In fact, he’s a recent addition to the Challenges list because he was kept off of it in 2014 after reports surfaced saying he had given up his French citizenship, which he says is untrue.

Drahi founded Altice in 2002. The company provides broadband and pay-TV services in France, Belgium, Luxembourg, Switzerland, Portugal, Israel, the French West Indies and Indian Ocean area and the Dominican Republic. And with Suddenlink and Cablevision, the U.S.

Drahi created the Altice Media Group earlier this year, acquiring weekly publications L’Express and L’Expansion, as well as cinema, culture and electronics titles and a free entertainment weekly, A Nous, that is handed out in Paris subways. That has made Altice Media the sixth-largest media company in France.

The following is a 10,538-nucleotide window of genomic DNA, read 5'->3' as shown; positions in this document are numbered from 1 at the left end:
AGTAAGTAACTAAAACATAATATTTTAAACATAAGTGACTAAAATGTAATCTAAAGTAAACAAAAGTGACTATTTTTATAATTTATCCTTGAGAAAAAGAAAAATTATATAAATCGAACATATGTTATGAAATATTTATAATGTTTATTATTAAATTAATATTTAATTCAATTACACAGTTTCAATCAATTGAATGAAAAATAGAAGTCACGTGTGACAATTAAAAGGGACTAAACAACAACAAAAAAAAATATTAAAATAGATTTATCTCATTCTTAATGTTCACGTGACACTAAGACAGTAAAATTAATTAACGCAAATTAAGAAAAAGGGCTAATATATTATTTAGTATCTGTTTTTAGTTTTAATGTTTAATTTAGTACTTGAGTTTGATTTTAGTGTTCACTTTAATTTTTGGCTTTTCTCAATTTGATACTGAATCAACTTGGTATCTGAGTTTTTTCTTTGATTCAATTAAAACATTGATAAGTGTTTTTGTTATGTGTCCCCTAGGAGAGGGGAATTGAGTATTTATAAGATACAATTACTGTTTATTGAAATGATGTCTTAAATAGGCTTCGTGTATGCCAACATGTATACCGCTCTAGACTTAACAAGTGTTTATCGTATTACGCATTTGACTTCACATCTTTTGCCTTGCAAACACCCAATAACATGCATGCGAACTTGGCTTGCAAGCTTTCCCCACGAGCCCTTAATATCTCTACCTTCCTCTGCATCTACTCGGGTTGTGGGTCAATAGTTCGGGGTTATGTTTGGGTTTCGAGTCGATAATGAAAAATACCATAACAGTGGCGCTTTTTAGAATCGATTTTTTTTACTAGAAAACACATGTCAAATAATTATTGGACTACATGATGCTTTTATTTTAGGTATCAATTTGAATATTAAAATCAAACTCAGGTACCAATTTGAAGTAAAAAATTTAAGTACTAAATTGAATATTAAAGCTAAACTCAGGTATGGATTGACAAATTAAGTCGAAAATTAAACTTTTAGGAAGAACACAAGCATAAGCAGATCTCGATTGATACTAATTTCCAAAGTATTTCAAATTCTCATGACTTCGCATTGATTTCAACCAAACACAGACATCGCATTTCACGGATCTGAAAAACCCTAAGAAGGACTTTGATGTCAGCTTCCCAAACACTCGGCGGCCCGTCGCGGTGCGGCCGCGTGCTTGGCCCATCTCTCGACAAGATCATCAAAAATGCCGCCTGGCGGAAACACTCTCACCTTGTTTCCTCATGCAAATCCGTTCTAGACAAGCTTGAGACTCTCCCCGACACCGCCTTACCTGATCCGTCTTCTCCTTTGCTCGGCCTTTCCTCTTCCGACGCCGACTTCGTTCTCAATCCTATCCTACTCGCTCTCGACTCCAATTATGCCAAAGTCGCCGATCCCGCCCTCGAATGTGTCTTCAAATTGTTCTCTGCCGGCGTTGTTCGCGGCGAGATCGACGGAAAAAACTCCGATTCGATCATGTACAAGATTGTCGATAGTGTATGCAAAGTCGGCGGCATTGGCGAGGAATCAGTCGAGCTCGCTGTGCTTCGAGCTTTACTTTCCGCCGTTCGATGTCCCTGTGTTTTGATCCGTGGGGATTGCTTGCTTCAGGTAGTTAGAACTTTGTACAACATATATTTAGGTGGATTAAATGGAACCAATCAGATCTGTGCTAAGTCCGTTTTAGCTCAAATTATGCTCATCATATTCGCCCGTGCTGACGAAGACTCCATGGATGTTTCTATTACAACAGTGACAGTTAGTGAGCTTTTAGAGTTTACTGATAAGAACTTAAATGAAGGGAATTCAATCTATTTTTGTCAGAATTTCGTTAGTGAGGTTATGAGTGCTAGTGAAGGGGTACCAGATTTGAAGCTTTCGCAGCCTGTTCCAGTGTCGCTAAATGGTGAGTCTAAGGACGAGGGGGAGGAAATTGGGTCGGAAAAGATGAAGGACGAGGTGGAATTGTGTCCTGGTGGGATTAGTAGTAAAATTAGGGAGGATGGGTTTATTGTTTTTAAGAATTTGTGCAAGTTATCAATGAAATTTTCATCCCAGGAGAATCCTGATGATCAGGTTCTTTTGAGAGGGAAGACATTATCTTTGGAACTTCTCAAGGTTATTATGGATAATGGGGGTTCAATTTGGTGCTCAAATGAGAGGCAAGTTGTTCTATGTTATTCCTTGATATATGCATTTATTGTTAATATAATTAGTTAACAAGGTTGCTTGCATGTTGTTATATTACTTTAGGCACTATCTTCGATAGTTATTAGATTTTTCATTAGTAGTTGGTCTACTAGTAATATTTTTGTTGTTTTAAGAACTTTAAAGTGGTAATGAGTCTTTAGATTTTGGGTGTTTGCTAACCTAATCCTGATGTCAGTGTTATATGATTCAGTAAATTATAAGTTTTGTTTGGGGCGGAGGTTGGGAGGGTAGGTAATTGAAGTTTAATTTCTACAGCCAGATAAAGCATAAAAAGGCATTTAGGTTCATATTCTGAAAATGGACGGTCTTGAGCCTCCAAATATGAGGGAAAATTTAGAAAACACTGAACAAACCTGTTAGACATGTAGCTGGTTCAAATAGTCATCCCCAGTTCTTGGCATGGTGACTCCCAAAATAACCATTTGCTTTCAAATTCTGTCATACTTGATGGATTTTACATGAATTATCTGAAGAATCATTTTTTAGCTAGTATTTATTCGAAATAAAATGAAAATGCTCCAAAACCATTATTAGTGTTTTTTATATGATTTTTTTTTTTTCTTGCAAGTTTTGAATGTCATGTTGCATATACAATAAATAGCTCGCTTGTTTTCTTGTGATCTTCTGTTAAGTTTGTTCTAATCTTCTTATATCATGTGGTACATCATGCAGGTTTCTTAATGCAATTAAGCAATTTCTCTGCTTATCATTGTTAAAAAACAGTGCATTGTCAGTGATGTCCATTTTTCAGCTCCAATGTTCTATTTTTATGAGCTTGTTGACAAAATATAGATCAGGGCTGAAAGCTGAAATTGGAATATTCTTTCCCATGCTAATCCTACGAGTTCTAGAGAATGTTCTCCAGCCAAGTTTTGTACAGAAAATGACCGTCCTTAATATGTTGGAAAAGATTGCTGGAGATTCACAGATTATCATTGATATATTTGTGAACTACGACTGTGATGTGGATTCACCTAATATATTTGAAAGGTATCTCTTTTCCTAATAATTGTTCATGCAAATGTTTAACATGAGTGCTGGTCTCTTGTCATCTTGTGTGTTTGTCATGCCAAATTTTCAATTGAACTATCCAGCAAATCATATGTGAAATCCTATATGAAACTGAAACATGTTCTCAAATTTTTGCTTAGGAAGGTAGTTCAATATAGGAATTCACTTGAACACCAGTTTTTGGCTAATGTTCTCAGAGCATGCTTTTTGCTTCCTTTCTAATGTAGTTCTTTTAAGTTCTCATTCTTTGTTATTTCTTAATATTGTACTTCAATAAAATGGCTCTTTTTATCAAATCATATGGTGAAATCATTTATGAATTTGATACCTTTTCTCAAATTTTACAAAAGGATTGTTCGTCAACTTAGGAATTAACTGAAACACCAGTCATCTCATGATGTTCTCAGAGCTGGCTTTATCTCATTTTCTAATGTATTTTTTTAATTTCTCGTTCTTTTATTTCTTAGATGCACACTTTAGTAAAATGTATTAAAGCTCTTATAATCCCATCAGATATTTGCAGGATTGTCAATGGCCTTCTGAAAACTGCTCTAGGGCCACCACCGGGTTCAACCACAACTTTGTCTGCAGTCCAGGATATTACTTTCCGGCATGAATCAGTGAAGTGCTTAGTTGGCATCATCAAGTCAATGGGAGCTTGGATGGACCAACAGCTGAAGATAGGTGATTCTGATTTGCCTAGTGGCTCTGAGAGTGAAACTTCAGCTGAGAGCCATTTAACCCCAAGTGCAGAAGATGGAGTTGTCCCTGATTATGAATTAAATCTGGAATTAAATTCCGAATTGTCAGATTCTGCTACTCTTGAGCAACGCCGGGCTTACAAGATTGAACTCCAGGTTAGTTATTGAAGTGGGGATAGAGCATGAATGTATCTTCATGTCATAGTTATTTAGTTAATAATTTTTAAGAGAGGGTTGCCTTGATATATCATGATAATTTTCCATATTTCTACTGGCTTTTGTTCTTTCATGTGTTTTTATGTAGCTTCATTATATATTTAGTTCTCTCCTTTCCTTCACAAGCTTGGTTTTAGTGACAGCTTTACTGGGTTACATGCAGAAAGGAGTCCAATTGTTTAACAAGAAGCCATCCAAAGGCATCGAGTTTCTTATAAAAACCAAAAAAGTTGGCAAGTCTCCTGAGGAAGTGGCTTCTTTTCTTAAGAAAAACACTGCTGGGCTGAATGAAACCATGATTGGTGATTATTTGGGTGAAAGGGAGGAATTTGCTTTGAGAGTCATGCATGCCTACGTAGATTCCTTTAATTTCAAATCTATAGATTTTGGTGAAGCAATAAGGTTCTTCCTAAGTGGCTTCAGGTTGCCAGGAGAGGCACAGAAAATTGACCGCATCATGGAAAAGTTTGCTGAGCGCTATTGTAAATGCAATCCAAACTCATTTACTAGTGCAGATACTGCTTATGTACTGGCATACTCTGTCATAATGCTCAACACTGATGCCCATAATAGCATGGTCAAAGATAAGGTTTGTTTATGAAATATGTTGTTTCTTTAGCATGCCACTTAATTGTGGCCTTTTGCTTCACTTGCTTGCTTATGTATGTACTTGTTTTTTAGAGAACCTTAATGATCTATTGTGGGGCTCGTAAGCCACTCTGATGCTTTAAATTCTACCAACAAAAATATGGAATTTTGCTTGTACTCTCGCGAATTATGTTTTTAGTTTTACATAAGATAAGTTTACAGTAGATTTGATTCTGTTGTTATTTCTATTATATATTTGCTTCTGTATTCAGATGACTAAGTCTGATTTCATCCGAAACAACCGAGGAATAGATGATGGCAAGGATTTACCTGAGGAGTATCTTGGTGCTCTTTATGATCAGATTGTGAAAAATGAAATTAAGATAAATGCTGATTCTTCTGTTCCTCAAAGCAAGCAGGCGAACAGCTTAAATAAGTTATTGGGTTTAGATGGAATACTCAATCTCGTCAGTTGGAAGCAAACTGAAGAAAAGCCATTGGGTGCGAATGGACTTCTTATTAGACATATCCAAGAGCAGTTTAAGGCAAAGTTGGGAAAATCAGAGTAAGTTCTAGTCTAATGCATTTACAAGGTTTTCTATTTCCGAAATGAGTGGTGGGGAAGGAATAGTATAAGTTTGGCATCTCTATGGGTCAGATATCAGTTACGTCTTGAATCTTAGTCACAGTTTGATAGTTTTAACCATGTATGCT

Also part of the new Altice Media is I24, the Israeli answer to Al-Jazeera, which broadcasts in English, French and Arabic. And Drahi also created a separate company in partnership with founder Alain Weill to take over NextRadioTV, France’s top news network and the only one that is profitable.

Despite not seeking attention, Drahi seems to attract controversy with his aggressive business style.

His deal for SFR was accompanied by cost reductions that some categorized as “brutal,” and the company’s advertising has come under fire for false claims about network speeds. The accusations are currently under investigation by Nathalie Homobono, France’s director general for competition policy, consumer affairs and fraud control.